He did not want to fight a war with nuclear weapons and he did not want to wage a conventional war that could spin out of control.
Partly gravel, the road is so steep at times that the wheels of our Chevy 4x4 spin out beneath us.
Then a fancy took possession of Mabberly—namely, to have a “spin out into the Atlantic and see how it looked!”
The truth was just too complicated to spin out; he had no real intent to deceive.
Now wrap the white remaining around this, then the yellow, and spin out as before.
What a proper place for a philosopher to spin out the remnant of his days!
It was a joy—a selfish joy, perhaps—to spin out of the town limits and come into Devonshire.
He was gauging the distance to the hangar door, the positions of the guards, the time it would take to spin out the combination.
If you call in a carpenter for a little work he is sure to spin out a “regular job.”
It seems he was returning from a spin out on the Barnes road and accidentally ran his machine against you.
Old English spinnan "draw out and twist fibers into thread," from Proto-Germanic *spenwanan (cf. Old Norse and Old Frisian spinna, Danish spinde, Dutch spinnen, Old High German spinnan, German spinnen, Gothic spinnan), from PIE *(s)pen- "stretch" (cf. Armenian henum "I weave;" Greek patos "garment, literally "that which is spun;" Lithuanian pinu "I plait, braid," spandau "I spin;" Middle Welsh cy-ffiniden "spider;" see span (v.)).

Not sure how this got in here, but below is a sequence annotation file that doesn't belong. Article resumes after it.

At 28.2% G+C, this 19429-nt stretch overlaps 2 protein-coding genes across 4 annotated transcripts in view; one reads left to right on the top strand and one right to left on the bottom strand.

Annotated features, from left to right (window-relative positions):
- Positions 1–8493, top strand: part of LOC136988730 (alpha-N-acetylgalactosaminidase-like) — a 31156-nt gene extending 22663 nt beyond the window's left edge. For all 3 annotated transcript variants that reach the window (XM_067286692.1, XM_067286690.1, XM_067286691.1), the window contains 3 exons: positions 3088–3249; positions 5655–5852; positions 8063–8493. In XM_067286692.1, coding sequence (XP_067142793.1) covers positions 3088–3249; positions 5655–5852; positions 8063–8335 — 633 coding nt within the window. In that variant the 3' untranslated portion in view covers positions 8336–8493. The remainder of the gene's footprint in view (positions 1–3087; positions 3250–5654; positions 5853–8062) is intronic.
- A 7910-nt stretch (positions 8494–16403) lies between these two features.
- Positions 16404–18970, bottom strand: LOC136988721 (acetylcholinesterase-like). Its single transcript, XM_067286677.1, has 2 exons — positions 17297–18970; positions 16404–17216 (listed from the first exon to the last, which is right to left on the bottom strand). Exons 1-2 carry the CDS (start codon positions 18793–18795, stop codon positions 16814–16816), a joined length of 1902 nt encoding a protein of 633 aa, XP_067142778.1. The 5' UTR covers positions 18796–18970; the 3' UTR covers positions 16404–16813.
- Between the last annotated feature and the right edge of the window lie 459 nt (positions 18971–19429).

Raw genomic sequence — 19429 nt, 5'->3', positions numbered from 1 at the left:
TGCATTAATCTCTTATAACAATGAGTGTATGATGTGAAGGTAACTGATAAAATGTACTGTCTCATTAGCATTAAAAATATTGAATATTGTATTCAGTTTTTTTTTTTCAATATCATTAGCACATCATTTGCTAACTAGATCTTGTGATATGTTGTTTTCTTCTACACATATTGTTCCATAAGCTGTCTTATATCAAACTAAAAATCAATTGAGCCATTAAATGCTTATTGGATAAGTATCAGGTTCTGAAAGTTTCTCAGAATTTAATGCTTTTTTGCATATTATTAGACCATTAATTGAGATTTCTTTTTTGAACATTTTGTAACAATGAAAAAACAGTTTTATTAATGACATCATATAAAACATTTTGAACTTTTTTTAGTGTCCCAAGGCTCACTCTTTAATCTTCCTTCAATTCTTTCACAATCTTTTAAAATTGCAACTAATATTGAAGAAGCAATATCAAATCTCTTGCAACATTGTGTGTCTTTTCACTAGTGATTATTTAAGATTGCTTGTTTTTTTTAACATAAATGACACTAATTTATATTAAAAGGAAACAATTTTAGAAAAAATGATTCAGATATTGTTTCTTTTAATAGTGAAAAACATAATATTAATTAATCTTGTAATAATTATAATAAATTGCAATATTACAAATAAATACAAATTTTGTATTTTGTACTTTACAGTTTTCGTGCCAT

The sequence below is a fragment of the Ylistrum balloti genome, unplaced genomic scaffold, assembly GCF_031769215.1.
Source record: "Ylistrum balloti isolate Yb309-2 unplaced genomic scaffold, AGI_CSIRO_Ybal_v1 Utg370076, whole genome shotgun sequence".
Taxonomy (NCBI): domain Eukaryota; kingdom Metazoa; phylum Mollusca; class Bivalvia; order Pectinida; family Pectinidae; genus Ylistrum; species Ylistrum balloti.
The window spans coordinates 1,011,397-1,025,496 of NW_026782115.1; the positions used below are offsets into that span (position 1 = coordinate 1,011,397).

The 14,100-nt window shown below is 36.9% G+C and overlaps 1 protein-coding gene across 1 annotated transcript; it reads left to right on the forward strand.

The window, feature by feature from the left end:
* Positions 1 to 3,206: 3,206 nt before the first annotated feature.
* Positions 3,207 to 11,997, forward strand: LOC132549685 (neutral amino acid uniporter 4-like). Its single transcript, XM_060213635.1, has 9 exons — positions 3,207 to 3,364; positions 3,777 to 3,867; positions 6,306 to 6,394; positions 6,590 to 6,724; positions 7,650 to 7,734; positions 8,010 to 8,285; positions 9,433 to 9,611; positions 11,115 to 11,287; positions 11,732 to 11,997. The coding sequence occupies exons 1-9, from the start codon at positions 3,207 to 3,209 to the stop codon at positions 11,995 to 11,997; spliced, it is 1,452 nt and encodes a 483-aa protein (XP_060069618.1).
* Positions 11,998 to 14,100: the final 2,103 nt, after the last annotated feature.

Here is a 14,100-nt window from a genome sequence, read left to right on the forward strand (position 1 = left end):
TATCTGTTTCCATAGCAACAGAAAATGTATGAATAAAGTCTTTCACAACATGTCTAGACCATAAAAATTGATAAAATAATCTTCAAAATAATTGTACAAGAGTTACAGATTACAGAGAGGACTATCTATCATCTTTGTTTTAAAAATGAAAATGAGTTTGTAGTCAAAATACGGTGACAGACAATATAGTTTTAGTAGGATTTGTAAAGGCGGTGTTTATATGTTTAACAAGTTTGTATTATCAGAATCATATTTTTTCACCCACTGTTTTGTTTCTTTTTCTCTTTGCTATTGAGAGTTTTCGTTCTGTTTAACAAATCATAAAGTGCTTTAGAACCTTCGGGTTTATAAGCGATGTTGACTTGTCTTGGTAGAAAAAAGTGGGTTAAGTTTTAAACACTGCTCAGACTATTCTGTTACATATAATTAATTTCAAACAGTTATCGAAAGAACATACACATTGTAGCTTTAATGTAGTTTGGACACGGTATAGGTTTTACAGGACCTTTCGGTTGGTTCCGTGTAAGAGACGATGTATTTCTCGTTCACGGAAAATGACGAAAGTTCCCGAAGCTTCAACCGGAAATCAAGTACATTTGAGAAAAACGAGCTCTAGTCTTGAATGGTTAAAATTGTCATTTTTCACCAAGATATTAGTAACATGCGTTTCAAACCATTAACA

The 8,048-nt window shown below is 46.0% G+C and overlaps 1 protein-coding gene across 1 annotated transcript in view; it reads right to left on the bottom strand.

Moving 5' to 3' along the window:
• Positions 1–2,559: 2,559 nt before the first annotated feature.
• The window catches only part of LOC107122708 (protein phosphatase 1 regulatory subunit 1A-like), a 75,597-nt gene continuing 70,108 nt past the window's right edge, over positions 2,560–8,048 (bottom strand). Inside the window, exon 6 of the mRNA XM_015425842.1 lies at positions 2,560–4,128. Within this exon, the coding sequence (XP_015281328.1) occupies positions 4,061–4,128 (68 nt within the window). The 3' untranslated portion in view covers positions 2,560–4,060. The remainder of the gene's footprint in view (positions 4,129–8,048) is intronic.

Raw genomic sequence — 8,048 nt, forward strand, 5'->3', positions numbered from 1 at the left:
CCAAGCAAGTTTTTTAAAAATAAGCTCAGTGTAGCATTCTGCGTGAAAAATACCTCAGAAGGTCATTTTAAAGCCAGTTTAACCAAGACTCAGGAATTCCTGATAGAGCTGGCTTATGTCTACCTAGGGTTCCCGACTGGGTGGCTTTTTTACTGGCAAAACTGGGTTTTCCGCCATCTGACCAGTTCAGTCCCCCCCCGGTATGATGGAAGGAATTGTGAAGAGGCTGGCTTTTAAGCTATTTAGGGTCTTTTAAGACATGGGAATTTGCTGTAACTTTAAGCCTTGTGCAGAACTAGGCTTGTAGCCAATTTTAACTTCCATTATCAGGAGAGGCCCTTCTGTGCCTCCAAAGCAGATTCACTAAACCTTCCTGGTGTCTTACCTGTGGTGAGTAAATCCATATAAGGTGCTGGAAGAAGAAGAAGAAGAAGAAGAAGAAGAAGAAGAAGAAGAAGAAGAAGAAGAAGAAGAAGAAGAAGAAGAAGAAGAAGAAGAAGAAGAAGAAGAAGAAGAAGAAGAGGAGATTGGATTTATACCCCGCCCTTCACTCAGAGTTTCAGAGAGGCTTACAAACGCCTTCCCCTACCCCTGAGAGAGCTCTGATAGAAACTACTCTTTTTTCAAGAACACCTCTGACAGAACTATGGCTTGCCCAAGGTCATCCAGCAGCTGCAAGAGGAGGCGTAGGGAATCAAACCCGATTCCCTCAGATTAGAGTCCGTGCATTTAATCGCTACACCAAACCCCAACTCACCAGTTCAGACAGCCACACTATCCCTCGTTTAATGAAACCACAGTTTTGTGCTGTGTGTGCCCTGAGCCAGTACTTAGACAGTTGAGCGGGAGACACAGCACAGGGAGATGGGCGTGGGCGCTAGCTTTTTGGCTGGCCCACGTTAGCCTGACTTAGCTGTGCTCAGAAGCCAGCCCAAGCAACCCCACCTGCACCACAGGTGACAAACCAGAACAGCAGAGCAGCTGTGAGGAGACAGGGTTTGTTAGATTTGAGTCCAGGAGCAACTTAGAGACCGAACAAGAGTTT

Sense of "to cause to turn rapidly" is from 1610s; meaning "revolve, turn around rapidly" first recorded 1660s. Meaning "attempt to influence reporters' minds after an event has taken place but before they have written about it" seems to have risen to popularity in the 1984 U.S. presidential campaign; e.g. spin doctor, first attested 1984. Spinning wheel is attested from c.1400; spinning-jenny is from 1783 (see jenny); invented by James Hargreaves c.1764-7, patented 1770.
"fairly rapid ride," 1856, from spin (v.).
: A distinctive point of view, emphasis, or interpretation; a distinctive character or style: He put a spin on the facts
[1979+; fr the notion of spin on a baseball or pool ball, which gives a deviant rather than a straight track; semantically related to throwing someone a curve]